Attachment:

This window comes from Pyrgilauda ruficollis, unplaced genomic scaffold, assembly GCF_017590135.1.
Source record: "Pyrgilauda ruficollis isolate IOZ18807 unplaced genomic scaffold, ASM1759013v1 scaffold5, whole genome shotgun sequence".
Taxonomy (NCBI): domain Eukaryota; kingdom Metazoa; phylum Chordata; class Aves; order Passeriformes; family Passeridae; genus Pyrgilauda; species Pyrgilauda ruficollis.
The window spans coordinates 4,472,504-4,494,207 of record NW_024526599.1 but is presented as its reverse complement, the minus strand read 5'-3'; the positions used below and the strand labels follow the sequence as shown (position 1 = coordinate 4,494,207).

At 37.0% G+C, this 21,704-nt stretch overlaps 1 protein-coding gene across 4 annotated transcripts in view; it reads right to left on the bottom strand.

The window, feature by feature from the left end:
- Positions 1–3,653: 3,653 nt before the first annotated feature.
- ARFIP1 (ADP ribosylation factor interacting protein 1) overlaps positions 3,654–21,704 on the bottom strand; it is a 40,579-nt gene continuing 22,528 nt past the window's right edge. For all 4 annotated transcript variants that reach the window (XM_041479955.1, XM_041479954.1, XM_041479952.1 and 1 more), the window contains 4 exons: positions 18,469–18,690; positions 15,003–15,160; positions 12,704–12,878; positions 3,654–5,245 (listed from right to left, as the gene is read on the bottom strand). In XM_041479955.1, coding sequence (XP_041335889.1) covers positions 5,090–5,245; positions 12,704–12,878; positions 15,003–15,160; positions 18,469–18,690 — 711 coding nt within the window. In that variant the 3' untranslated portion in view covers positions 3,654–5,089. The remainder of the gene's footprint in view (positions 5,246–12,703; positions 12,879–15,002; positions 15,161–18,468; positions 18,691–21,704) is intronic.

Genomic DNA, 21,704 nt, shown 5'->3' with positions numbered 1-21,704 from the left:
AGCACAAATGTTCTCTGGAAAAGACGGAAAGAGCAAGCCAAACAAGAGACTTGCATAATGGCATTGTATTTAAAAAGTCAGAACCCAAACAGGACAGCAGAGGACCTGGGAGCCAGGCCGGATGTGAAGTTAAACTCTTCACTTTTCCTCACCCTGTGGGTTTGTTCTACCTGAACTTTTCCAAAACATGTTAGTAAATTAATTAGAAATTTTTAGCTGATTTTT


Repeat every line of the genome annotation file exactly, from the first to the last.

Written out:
This window comes from Pyrgilauda ruficollis, unplaced genomic scaffold, assembly GCF_017590135.1.
Source record: "Pyrgilauda ruficollis isolate IOZ18807 unplaced genomic scaffold, ASM1759013v1 scaffold5, whole genome shotgun sequence".
Taxonomy (NCBI): domain Eukaryota; kingdom Metazoa; phylum Chordata; class Aves; order Passeriformes; family Passeridae; genus Pyrgilauda; species Pyrgilauda ruficollis.
The window spans coordinates 4,472,504-4,494,207 of record NW_024526599.1 but is presented as its reverse complement, the minus strand read 5'-3'; the positions used below and the strand labels follow the sequence as shown (position 1 = coordinate 4,494,207).

At 37.0% G+C, this 21,704-nt stretch overlaps 1 protein-coding gene across 4 annotated transcripts in view; it reads right to left on the bottom strand.

The window, feature by feature from the left end:
- Positions 1–3,653: 3,653 nt before the first annotated feature.
- ARFIP1 (ADP ribosylation factor interacting protein 1) overlaps positions 3,654–21,704 on the bottom strand; it is a 40,579-nt gene continuing 22,528 nt past the window's right edge. For all 4 annotated transcript variants that reach the window (XM_041479955.1, XM_041479954.1, XM_041479952.1 and 1 more), the window contains 4 exons: positions 18,469–18,690; positions 15,003–15,160; positions 12,704–12,878; positions 3,654–5,245 (listed from right to left, as the gene is read on the bottom strand). In XM_041479955.1, coding sequence (XP_041335889.1) covers positions 5,090–5,245; positions 12,704–12,878; positions 15,003–15,160; positions 18,469–18,690 — 711 coding nt within the window. In that variant the 3' untranslated portion in view covers positions 3,654–5,089. The remainder of the gene's footprint in view (positions 5,246–12,703; positions 12,879–15,002; positions 15,161–18,468; positions 18,691–21,704) is intronic.

Genomic DNA, 21,704 nt, shown 5'->3' with positions numbered 1-21,704 from the left:
AGCACAAATGTTCTCTGGAAAAGACGGAAAGAGCAAGCCAAACAAGAGACTTGCATAATGGCATTGTATTTAAAAAGTCAGAACCCAAACAGGACAGCAGAGGACCTGGGAGCCAGGCCGGATGTGAAGTTAAACTCTTCACTTTTCCTCACCCTGTGGGTTTGTTCTACCTGAACTTTTCCAAAACATGTTAGTAAATTAATTAGAAATTTTTAGCTGATTTTT